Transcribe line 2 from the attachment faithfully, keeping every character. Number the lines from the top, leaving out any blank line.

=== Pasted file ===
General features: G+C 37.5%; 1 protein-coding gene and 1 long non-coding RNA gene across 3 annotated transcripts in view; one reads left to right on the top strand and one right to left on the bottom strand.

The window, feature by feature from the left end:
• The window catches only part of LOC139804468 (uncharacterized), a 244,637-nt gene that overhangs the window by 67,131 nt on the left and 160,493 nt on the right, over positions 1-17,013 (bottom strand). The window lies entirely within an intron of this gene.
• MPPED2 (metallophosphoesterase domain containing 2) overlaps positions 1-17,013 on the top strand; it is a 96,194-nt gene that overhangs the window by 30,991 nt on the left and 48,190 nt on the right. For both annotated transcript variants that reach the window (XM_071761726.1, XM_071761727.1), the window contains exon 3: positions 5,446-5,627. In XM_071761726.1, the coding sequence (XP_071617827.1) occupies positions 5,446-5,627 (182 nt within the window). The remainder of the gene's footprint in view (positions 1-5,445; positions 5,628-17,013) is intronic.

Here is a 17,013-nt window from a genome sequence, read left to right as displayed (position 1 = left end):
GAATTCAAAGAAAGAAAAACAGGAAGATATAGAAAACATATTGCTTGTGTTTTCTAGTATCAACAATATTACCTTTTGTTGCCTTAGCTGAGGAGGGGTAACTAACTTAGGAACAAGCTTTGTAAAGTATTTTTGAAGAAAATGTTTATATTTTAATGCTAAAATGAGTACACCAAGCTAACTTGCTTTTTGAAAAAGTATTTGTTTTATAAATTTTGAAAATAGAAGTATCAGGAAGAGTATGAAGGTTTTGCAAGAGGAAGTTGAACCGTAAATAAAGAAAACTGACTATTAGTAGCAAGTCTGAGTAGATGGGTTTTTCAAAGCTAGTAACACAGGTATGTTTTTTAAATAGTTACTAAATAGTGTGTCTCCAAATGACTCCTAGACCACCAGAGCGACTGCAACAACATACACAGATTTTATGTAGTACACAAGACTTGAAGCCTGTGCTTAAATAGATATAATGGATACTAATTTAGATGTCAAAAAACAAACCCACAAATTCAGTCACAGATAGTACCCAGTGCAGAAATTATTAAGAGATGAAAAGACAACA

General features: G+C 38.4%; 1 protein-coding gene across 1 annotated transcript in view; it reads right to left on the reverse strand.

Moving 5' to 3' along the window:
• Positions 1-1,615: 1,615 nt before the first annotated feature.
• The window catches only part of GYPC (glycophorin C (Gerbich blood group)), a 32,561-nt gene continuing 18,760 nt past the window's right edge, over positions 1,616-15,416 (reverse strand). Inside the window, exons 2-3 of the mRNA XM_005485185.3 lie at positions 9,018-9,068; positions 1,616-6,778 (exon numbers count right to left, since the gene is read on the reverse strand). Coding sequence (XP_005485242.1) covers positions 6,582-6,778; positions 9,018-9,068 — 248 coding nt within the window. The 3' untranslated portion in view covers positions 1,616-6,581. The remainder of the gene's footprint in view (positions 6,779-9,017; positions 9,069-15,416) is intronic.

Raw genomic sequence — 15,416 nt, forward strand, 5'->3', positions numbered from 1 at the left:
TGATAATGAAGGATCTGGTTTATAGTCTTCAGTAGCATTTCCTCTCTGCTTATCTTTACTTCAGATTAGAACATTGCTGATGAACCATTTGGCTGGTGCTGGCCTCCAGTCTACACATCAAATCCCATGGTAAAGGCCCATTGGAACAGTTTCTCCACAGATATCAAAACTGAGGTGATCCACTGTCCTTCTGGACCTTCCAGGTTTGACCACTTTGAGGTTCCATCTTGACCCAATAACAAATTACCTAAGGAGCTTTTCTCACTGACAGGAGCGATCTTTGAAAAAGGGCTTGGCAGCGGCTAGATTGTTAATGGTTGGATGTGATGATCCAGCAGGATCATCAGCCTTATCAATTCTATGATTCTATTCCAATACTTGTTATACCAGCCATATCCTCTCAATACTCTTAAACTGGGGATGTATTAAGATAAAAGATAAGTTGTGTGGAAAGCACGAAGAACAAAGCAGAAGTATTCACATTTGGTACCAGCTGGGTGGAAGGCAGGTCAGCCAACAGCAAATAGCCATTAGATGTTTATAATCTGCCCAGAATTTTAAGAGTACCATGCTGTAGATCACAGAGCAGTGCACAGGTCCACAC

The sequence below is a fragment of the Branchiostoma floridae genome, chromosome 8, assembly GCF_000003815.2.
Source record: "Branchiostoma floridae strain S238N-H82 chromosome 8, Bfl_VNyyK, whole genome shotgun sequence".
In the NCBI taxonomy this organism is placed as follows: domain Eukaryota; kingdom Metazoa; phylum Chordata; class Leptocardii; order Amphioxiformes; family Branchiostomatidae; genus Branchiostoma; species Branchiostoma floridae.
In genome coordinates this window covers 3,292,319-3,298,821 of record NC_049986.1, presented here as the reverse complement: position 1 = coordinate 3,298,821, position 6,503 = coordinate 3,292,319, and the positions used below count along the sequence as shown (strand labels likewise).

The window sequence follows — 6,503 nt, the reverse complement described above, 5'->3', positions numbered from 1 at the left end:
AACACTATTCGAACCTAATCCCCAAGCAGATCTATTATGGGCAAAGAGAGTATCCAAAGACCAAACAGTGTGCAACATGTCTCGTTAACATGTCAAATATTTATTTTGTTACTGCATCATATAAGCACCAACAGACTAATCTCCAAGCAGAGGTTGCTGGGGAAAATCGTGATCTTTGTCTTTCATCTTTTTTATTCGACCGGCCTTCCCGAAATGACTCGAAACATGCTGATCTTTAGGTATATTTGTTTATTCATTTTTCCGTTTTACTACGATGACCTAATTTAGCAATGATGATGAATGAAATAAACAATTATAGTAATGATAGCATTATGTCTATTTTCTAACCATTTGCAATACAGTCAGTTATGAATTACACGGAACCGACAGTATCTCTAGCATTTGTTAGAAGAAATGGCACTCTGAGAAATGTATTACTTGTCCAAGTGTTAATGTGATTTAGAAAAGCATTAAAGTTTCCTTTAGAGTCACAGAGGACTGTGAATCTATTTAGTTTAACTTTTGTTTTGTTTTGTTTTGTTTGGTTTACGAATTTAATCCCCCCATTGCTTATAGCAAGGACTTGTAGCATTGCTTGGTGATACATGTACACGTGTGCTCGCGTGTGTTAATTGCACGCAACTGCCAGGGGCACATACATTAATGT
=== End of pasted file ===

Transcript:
The window, feature by feature from the left end: